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Plano Police to Spend $500,000 on New License Plate Readers

The city's contract for Motorola Solutions cameras will last for five years.

Plano police will use license plate camera readers that law enforcement says assists in recovering stolen vehicles and locating abducted children.

The City Council approved on May 22 the Plano Police Department’s purchase of 40 L5Q and 10 L6Q Motorola deployable license plate reader cameras with a five-year service subscription. The purchase will cost $100,000 annually and a total of $500,000 through an existing contract.

Other Texas cities, like Dallas and Fort Worth, have implemented similar technology. While license plate camera readers have sparked privacy concerns, Plano law enforcement say they are worth the investment and prove essential for public safety.

“The Plano Police Department has been utilizing ALPR (automated license plate recognition) cameras mounted on vehicles for over a decade,” Plano police lieutenant Glenn Cavin told The Dallas Morning News. “They have since led directly to the recovery of stolen vehicles and the apprehension of many wanted suspects.”

Motorola Solutions’ L6Q reader combines “sophisticated license plate recognition (LPR) with consumer-grade ease of installation,” according to the company website, and the L5Q enables law enforcement to “receive real-time alerts, conduct comprehensive searches and leverage advanced analytics.”

The cameras’ optical character recognition algorithms “read” the characters on license plates. Then, the data is compared to hot lists containing collected registrations that would be of interest to public safety agencies, which includes statewide alerts, outstanding arrest warrants and registered sex offenders, to name a few.

But the police department said in a memo to the City Council that the vehicle-mounted systems have limitations. Data captures are relegated to where large first responder vehicles are driven and apprehension proves challenging when an identified vehicle is traveling in a different direction.

Cavin said the new systems will be placed on poles adjacent to roadways and business parking lots that have been labeled by crime analysts as hot spots for criminal activity.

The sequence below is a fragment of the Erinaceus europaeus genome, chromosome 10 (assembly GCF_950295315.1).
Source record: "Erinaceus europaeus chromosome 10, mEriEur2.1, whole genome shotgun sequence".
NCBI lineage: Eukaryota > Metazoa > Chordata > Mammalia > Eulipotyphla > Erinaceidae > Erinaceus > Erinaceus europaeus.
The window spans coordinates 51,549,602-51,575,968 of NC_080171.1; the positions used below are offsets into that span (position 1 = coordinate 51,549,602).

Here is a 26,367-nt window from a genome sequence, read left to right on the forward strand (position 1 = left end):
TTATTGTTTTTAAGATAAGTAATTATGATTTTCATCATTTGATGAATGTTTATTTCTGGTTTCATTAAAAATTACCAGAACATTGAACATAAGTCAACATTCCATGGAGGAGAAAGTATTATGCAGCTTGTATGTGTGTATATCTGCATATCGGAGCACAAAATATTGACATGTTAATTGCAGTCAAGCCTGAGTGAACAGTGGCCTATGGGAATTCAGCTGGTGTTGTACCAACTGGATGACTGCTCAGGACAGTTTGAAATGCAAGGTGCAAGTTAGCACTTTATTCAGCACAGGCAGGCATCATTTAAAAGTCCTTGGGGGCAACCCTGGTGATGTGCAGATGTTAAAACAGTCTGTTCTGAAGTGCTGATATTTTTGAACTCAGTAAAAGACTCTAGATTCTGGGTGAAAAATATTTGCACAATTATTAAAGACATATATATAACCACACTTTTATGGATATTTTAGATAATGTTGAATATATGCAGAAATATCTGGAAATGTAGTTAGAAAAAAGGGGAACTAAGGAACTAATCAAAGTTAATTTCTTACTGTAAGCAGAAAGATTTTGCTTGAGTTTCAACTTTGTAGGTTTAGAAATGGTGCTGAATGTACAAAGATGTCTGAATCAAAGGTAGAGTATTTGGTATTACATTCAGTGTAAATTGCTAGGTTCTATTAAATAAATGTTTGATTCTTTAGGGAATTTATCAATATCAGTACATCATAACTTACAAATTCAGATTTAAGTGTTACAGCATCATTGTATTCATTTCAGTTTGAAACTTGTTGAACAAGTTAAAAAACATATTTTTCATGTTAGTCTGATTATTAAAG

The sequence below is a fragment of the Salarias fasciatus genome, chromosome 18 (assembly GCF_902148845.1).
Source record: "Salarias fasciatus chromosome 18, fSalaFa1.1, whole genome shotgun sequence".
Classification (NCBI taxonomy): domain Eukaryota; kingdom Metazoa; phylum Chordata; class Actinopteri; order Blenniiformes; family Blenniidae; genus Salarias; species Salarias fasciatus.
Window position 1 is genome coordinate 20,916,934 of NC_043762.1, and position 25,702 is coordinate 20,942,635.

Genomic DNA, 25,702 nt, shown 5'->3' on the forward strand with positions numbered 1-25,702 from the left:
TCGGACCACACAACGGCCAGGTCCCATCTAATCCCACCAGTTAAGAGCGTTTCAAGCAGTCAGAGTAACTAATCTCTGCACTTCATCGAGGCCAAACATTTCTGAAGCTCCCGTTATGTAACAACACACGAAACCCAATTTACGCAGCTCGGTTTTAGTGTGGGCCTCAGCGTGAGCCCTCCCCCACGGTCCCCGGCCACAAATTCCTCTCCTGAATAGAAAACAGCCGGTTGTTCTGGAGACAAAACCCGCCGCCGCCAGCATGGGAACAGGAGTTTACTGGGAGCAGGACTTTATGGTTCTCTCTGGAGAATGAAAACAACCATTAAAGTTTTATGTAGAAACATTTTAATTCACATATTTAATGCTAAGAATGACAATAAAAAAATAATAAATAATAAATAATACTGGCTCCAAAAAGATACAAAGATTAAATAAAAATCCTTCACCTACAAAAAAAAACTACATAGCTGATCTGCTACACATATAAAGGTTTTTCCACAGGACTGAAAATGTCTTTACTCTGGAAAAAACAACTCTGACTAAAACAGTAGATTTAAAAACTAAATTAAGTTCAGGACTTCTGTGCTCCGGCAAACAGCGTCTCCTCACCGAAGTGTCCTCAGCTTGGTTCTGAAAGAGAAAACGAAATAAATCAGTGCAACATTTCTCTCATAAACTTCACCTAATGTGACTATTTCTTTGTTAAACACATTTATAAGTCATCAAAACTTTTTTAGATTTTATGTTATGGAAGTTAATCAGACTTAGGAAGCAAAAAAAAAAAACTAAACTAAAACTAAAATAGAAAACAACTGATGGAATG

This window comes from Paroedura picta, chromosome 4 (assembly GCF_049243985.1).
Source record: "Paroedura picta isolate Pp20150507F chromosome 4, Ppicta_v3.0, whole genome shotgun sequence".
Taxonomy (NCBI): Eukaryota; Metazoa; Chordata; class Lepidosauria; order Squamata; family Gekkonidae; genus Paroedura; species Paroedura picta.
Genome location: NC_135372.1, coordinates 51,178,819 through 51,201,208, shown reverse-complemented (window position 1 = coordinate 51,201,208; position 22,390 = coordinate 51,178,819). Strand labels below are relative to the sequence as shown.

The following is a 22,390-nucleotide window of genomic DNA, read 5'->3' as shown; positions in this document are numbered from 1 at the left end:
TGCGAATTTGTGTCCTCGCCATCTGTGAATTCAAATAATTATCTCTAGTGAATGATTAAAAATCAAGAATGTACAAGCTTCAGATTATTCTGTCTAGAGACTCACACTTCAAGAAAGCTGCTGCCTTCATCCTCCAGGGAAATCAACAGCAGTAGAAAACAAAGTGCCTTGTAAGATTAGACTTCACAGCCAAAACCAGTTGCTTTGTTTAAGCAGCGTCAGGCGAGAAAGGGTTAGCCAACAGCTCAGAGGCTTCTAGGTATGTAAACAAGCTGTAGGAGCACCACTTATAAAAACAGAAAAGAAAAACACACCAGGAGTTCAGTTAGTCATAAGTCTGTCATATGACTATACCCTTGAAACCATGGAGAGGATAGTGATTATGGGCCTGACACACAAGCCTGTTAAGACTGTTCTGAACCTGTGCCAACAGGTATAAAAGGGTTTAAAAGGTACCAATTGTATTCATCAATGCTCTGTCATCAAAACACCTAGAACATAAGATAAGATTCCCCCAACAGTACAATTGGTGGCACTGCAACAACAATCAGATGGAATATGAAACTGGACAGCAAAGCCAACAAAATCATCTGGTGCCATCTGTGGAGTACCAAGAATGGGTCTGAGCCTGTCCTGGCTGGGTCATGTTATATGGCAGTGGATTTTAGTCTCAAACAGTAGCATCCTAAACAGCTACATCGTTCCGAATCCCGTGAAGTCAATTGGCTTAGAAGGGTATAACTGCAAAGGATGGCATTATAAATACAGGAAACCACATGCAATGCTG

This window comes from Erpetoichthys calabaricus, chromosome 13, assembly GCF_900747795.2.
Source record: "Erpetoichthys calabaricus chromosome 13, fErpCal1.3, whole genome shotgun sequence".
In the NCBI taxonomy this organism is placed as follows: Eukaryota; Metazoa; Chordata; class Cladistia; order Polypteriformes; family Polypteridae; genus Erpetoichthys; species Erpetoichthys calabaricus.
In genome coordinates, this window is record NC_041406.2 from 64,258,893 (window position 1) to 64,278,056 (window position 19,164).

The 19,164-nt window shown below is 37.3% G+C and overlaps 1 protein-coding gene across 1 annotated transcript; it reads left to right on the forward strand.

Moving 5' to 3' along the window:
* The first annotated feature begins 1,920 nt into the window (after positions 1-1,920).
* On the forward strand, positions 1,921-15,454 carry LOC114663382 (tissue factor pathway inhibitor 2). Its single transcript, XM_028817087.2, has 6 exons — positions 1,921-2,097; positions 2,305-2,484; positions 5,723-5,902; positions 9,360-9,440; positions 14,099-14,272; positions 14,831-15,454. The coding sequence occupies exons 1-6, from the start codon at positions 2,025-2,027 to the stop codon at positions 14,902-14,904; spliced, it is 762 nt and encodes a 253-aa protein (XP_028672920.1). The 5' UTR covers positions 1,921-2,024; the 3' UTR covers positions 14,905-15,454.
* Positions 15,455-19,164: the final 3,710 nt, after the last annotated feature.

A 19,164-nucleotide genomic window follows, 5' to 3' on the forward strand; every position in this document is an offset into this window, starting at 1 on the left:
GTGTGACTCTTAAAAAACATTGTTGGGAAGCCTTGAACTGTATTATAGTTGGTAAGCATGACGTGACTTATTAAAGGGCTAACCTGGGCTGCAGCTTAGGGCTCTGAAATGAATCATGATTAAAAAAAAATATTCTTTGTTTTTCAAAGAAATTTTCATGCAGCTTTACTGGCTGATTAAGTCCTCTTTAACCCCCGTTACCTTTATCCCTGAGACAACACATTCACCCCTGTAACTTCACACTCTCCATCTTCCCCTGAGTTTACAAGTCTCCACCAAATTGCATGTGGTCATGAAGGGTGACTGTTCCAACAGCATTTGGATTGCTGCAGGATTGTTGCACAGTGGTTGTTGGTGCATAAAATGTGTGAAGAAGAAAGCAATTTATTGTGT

“If a vehicle that is included in state or local lists as stolen or associated with criminal activity is detected by one of the cameras, alerts can be promptly sent to all on-duty officers, criminal investigators and support personnel so they can respond appropriately and intervene in criminal activity,” Cavin said.

The technology’s identification of vehicles parked unlawfully has led to substantial improvements in efficiency compared to the manual chalking process, he said. The chalking process consists of police marking vehicles with chalk to track how long they have been parked in a spot.

Cavin said the department has a policy in place that only authorizes the use of the systems for legitimate police business. He added that the department prohibits the release of any data collected to the public and that the systems can only be accessed by authorized personnel.

Reports of improper use of the equipment will be investigated by the Professional Standards Unit, Cavin said.

“There has been full transparency with the community, including the public posting of our directive online,” Cavin said.

The directive says that the policy of the department is to only use the technology as authorized and directed by department policy and federal and state law.

“The ALPR system, equipment and data captured by ALPR equipment shall be used only for legitimate law enforcement purposes,” the directive says.

©2023 The Dallas Morning News. Distributed by Tribune Content Agency, LLC.